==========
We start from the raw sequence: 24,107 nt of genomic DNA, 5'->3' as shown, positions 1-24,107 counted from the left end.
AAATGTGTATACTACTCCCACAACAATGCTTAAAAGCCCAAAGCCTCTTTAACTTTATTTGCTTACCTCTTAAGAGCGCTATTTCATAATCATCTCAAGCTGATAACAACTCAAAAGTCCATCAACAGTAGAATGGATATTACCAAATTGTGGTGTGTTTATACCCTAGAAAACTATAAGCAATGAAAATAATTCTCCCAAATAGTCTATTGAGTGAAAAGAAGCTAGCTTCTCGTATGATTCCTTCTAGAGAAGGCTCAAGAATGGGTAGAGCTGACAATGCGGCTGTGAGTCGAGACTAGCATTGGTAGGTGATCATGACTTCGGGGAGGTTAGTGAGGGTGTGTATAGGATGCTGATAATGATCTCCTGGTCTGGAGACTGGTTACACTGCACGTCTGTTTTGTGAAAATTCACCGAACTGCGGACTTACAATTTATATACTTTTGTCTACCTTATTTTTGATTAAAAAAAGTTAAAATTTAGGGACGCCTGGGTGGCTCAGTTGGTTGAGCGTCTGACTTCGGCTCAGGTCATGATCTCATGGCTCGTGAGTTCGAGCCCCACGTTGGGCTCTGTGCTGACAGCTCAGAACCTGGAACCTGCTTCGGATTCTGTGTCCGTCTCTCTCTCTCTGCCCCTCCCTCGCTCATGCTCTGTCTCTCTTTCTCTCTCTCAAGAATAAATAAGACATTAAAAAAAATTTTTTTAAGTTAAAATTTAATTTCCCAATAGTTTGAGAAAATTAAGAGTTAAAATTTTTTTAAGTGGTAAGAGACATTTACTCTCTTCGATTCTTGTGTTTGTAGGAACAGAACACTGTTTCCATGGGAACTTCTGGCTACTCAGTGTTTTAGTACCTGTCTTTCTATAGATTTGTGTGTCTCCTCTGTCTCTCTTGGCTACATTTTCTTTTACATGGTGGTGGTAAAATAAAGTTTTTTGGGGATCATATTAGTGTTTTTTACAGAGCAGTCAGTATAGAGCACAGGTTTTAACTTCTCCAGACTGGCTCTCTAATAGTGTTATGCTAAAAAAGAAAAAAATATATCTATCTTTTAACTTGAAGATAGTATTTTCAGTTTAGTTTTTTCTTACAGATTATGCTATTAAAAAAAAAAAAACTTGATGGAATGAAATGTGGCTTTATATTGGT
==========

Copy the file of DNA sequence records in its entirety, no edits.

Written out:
We start from the raw sequence: 24,107 nt of genomic DNA, 5'->3' as shown, positions 1-24,107 counted from the left end.
AAATGTGTATACTACTCCCACAACAATGCTTAAAAGCCCAAAGCCTCTTTAACTTTATTTGCTTACCTCTTAAGAGCGCTATTTCATAATCATCTCAAGCTGATAACAACTCAAAAGTCCATCAACAGTAGAATGGATATTACCAAATTGTGGTGTGTTTATACCCTAGAAAACTATAAGCAATGAAAATAATTCTCCCAAATAGTCTATTGAGTGAAAAGAAGCTAGCTTCTCGTATGATTCCTTCTAGAGAAGGCTCAAGAATGGGTAGAGCTGACAATGCGGCTGTGAGTCGAGACTAGCATTGGTAGGTGATCATGACTTCGGGGAGGTTAGTGAGGGTGTGTATAGGATGCTGATAATGATCTCCTGGTCTGGAGACTGGTTACACTGCACGTCTGTTTTGTGAAAATTCACCGAACTGCGGACTTACAATTTATATACTTTTGTCTACCTTATTTTTGATTAAAAAAAGTTAAAATTTAGGGACGCCTGGGTGGCTCAGTTGGTTGAGCGTCTGACTTCGGCTCAGGTCATGATCTCATGGCTCGTGAGTTCGAGCCCCACGTTGGGCTCTGTGCTGACAGCTCAGAACCTGGAACCTGCTTCGGATTCTGTGTCCGTCTCTCTCTCTCTGCCCCTCCCTCGCTCATGCTCTGTCTCTCTTTCTCTCTCTCAAGAATAAATAAGACATTAAAAAAAATTTTTTTAAGTTAAAATTTAATTTCCCAATAGTTTGAGAAAATTAAGAGTTAAAATTTTTTTAAGTGGTAAGAGACATTTACTCTCTTCGATTCTTGTGTTTGTAGGAACAGAACACTGTTTCCATGGGAACTTCTGGCTACTCAGTGTTTTAGTACCTGTCTTTCTATAGATTTGTGTGTCTCCTCTGTCTCTCTTGGCTACATTTTCTTTTACATGGTGGTGGTAAAATAAAGTTTTTTGGGGATCATATTAGTGTTTTTTACAGAGCAGTCAGTATAGAGCACAGGTTTTAACTTCTCCAGACTGGCTCTCTAATAGTGTTATGCTAAAAAAGAAAAAAATATATCTATCTTTTAACTTGAAGATAGTATTTTCAGTTTAGTTTTTTCTTACAGATTATGCTATTAAAAAAAAAAAAACTTGATGGAATGAAATGTGGCTTTATATTGGT